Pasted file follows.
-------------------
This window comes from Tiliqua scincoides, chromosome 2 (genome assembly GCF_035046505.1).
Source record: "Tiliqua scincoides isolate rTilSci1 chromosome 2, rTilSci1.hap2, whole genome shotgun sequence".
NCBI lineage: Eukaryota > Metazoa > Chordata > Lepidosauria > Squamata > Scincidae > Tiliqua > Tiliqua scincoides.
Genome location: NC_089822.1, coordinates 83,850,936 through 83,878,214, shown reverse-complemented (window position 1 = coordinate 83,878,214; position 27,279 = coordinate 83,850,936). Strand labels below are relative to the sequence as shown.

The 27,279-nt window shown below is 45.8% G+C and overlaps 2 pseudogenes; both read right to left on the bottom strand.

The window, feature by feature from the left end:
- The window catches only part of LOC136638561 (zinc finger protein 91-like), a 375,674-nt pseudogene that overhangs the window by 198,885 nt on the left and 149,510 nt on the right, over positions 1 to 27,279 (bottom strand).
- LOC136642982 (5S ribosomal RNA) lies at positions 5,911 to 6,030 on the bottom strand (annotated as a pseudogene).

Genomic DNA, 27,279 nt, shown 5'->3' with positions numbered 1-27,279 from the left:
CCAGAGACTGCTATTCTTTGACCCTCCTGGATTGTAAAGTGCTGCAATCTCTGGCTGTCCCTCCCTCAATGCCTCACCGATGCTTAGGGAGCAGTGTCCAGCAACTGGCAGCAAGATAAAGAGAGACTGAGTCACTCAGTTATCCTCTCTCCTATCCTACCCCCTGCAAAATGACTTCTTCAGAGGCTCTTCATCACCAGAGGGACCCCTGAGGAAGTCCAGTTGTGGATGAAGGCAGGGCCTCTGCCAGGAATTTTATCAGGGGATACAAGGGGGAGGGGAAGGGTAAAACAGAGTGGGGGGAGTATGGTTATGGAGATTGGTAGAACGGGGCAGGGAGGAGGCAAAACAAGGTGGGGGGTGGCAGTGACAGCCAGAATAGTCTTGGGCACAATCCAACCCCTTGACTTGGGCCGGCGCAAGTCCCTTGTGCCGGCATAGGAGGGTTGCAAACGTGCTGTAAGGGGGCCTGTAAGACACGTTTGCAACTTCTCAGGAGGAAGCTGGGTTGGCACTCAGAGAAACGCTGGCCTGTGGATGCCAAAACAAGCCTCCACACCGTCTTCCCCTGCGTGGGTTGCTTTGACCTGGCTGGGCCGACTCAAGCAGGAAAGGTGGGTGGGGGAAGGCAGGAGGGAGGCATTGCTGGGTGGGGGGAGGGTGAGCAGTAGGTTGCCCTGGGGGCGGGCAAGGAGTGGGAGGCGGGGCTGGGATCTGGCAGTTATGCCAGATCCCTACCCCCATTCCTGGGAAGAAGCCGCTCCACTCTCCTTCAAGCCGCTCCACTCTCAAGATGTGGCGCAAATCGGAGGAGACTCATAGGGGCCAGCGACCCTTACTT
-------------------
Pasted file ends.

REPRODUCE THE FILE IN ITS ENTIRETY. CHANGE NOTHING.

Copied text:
This window comes from Tiliqua scincoides, chromosome 2 (genome assembly GCF_035046505.1).
Source record: "Tiliqua scincoides isolate rTilSci1 chromosome 2, rTilSci1.hap2, whole genome shotgun sequence".
NCBI lineage: Eukaryota > Metazoa > Chordata > Lepidosauria > Squamata > Scincidae > Tiliqua > Tiliqua scincoides.
Genome location: NC_089822.1, coordinates 83,850,936 through 83,878,214, shown reverse-complemented (window position 1 = coordinate 83,878,214; position 27,279 = coordinate 83,850,936). Strand labels below are relative to the sequence as shown.

The 27,279-nt window shown below is 45.8% G+C and overlaps 2 pseudogenes; both read right to left on the bottom strand.

The window, feature by feature from the left end:
- The window catches only part of LOC136638561 (zinc finger protein 91-like), a 375,674-nt pseudogene that overhangs the window by 198,885 nt on the left and 149,510 nt on the right, over positions 1 to 27,279 (bottom strand).
- LOC136642982 (5S ribosomal RNA) lies at positions 5,911 to 6,030 on the bottom strand (annotated as a pseudogene).

Genomic DNA, 27,279 nt, shown 5'->3' with positions numbered 1-27,279 from the left:
CCAGAGACTGCTATTCTTTGACCCTCCTGGATTGTAAAGTGCTGCAATCTCTGGCTGTCCCTCCCTCAATGCCTCACCGATGCTTAGGGAGCAGTGTCCAGCAACTGGCAGCAAGATAAAGAGAGACTGAGTCACTCAGTTATCCTCTCTCCTATCCTACCCCCTGCAAAATGACTTCTTCAGAGGCTCTTCATCACCAGAGGGACCCCTGAGGAAGTCCAGTTGTGGATGAAGGCAGGGCCTCTGCCAGGAATTTTATCAGGGGATACAAGGGGGAGGGGAAGGGTAAAACAGAGTGGGGGGAGTATGGTTATGGAGATTGGTAGAACGGGGCAGGGAGGAGGCAAAACAAGGTGGGGGGTGGCAGTGACAGCCAGAATAGTCTTGGGCACAATCCAACCCCTTGACTTGGGCCGGCGCAAGTCCCTTGTGCCGGCATAGGAGGGTTGCAAACGTGCTGTAAGGGGGCCTGTAAGACACGTTTGCAACTTCTCAGGAGGAAGCTGGGTTGGCACTCAGAGAAACGCTGGCCTGTGGATGCCAAAACAAGCCTCCACACCGTCTTCCCCTGCGTGGGTTGCTTTGACCTGGCTGGGCCGACTCAAGCAGGAAAGGTGGGTGGGGGAAGGCAGGAGGGAGGCATTGCTGGGTGGGGGGAGGGTGAGCAGTAGGTTGCCCTGGGGGCGGGCAAGGAGTGGGAGGCGGGGCTGGGATCTGGCAGTTATGCCAGATCCCTACCCCCATTCCTGGGAAGAAGCCGCTCCACTCTCCTTCAAGCCGCTCCACTCTCAAGATGTGGCGCAAATCGGAGGAGACTCATAGGGGCCAGCGACCCTTACTT